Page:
Monday 21 September 2009
by: Henry A. Giroux,
Lies are often much more plausible, more appealing to reason, than reality, since the liar has the great advantage of knowing beforehand what the audience wishes or expects to hear.
In the current American political landscape, truth is not merely misrepresented or falsified; it is overtly mocked. As is well known, the Bush administration repeatedly lied to the American public, furthering a legacy of government mistrust while carrying the practice of distortion to new and almost unimaginable heights. Even now, almost a year after Bush left office, it is difficult to forget the lies and government-sponsored deceits in which it was claimed that Saddam Hussein had weapons of mass destruction, Iraq was making deals with al-Qaeda and, perhaps the most infamous of all, the United States did not engage in torture. Unlike many former administrations, the Bush administration was engaged in pure political theater, giving new meaning to Hannah Arendt's claim that "Truthfulness has never been counted among the political virtues, and lies have always been regarded as justifiable tools in political dealings." For instance, when the government wasn't lying to promote dangerous policies, it willfully produced and circulated fake news reports in order to provide the illusion that the lies and the policies that flowed from them were supported by selective members of the media and the larger public. The Bush deceits and lies were almost never challenged by right-wing media "patriots," who were too busy denouncing as un-American anyone who questioned Bush's official stream of deception and deceit. Ironically, some of these pundits were actually on the government payroll for spreading the intellectual equivalent of junk food. And some of them were actually being paid by the Bush government to make such claims.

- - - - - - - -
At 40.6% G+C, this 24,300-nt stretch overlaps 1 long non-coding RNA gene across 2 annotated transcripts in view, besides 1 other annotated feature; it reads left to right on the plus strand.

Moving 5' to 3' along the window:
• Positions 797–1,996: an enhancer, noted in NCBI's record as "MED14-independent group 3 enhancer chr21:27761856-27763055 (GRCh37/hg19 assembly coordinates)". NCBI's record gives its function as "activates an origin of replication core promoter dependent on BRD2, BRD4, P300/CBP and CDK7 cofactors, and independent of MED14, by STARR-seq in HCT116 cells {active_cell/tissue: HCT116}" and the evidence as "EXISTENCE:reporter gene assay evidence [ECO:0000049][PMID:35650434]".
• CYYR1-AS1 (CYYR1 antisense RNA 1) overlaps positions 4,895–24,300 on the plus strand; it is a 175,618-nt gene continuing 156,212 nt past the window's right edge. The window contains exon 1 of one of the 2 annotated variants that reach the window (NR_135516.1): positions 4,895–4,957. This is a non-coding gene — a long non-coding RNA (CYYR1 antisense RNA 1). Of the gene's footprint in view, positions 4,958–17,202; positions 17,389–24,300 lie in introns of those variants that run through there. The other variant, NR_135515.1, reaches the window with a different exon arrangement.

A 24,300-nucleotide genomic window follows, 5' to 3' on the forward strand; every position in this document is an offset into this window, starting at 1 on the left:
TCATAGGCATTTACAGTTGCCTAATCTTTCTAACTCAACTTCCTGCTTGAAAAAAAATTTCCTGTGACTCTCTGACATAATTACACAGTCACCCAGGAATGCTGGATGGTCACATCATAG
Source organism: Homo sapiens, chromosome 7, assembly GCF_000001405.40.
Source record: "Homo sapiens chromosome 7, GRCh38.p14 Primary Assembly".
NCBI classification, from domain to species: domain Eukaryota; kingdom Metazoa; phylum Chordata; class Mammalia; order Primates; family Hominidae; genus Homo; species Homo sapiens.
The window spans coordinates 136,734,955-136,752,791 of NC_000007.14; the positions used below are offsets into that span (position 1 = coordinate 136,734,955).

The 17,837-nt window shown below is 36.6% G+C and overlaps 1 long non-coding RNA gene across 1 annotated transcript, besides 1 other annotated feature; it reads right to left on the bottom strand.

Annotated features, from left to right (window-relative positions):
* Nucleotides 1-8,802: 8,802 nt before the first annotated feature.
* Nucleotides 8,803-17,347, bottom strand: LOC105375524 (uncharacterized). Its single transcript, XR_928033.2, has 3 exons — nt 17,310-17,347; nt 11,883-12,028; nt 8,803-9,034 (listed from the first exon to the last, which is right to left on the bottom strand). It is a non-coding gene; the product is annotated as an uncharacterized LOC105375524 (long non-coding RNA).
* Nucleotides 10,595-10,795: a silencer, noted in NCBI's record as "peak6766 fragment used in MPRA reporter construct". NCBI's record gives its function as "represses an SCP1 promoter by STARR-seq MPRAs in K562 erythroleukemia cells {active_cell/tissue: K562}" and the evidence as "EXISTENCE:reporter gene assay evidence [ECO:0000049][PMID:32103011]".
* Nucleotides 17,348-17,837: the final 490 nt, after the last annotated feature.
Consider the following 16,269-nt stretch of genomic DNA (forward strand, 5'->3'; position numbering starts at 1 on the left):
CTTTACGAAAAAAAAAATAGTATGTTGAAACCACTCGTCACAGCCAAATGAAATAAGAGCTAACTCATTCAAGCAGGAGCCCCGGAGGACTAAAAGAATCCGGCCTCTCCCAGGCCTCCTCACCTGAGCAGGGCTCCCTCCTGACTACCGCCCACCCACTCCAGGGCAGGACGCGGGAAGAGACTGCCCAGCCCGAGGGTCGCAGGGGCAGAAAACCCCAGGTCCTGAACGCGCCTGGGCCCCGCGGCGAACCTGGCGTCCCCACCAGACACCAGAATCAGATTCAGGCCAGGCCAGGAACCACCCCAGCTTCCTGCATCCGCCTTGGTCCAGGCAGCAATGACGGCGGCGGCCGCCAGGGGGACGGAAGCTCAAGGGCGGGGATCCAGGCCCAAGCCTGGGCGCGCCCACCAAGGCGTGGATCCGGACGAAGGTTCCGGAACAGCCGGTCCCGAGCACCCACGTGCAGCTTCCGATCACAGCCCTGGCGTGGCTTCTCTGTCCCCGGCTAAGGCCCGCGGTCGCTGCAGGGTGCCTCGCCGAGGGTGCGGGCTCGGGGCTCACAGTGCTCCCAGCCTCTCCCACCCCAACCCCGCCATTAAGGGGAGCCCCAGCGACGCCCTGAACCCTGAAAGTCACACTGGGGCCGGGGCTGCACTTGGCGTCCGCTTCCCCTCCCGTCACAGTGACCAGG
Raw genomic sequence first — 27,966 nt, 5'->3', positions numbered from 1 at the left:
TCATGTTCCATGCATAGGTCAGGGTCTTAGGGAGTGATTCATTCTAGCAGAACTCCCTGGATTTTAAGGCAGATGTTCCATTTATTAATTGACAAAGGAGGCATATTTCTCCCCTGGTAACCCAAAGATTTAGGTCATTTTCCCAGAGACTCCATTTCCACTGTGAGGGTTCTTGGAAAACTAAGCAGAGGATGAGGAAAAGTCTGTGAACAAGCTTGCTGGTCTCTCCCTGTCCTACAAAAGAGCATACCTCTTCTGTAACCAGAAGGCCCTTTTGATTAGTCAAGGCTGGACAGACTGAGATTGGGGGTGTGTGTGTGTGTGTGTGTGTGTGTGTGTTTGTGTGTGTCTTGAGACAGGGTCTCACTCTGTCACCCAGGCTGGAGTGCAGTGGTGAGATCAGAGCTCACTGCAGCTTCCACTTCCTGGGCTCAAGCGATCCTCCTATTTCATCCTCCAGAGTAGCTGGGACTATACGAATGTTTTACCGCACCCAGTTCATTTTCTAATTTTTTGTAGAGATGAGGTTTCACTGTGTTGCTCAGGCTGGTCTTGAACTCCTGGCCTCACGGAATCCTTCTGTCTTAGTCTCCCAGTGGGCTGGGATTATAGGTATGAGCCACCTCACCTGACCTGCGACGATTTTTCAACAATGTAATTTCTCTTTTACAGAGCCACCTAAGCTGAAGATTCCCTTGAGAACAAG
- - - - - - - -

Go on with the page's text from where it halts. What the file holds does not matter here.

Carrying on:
The full article is available at truthout.org
The Iranian government has chosen to respond to dissent over the recent elections by arresting hundreds of students and academics, and several students have been injured and some killed as the pro-government militia stormed a university dormitory.
The chancellor of Shiraz University has resigned in protest and the President of Tehran University has called for a full investigation.
The Society for Critical Exchange joins with other organizations such as Amnesty International and the Modern Language Association in condemning the violence and terror perpetrated by the Iranian government against its citizens.
The Society for Critical Exchange will be exploring the impact of violence and terror on education in its Winter Theory Institute: terror.edu – Terrorism and Education in America (Feb. 11-14, 2010) at the University of Houston-Victoria in Victoria, TX.